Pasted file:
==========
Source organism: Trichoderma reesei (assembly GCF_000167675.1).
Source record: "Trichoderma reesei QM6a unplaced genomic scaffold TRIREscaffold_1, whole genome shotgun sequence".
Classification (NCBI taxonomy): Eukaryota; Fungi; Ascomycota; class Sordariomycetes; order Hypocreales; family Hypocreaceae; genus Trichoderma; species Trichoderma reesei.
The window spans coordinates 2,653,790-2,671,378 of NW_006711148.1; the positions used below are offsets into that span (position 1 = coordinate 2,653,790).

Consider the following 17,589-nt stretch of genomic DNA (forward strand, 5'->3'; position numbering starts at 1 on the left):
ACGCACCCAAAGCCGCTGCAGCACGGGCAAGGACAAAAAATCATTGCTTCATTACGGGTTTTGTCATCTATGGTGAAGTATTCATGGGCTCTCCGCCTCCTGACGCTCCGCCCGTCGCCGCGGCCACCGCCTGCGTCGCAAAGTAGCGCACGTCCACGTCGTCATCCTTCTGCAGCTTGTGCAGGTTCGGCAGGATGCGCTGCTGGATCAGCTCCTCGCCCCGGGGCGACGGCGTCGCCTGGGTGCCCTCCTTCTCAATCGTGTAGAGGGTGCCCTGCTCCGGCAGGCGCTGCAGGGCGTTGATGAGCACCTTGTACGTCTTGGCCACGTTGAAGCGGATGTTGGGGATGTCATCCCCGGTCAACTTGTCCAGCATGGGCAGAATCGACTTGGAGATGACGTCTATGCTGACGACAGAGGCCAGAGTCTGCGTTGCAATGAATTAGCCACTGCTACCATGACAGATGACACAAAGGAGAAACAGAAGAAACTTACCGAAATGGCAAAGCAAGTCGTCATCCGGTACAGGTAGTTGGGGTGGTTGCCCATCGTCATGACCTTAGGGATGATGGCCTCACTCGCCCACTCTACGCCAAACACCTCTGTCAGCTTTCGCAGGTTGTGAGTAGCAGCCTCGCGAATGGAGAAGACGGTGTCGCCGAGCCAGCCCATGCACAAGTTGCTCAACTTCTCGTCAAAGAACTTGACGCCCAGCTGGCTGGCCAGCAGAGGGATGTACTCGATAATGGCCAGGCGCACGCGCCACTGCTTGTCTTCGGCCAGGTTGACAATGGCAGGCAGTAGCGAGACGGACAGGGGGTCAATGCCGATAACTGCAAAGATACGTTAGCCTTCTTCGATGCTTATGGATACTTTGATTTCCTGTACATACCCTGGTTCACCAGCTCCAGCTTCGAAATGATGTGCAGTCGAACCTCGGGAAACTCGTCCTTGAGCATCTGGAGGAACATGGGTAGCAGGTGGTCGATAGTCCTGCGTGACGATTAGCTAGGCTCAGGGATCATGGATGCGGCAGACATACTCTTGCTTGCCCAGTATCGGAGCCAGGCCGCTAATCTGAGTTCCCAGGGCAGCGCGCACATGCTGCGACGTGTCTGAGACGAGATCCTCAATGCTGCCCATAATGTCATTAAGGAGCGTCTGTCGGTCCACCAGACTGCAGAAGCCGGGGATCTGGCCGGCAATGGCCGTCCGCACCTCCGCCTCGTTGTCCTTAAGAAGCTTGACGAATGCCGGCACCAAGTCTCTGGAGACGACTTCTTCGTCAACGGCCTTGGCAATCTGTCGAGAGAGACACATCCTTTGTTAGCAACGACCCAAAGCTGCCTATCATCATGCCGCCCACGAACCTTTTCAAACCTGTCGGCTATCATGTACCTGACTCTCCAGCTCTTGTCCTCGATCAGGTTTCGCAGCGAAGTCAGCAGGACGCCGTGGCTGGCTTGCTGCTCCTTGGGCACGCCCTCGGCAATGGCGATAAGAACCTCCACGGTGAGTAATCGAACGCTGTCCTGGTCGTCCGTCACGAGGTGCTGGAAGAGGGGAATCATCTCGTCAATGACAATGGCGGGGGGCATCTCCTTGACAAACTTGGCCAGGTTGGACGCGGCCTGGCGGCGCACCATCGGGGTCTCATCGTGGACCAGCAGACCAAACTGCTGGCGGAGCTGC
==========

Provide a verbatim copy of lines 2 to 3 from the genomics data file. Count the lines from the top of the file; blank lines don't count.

Source record: "Trichoderma reesei QM6a unplaced genomic scaffold TRIREscaffold_1, whole genome shotgun sequence".
Classification (NCBI taxonomy): Eukaryota; Fungi; Ascomycota; class Sordariomycetes; order Hypocreales; family Hypocreaceae; genus Trichoderma; species Trichoderma reesei.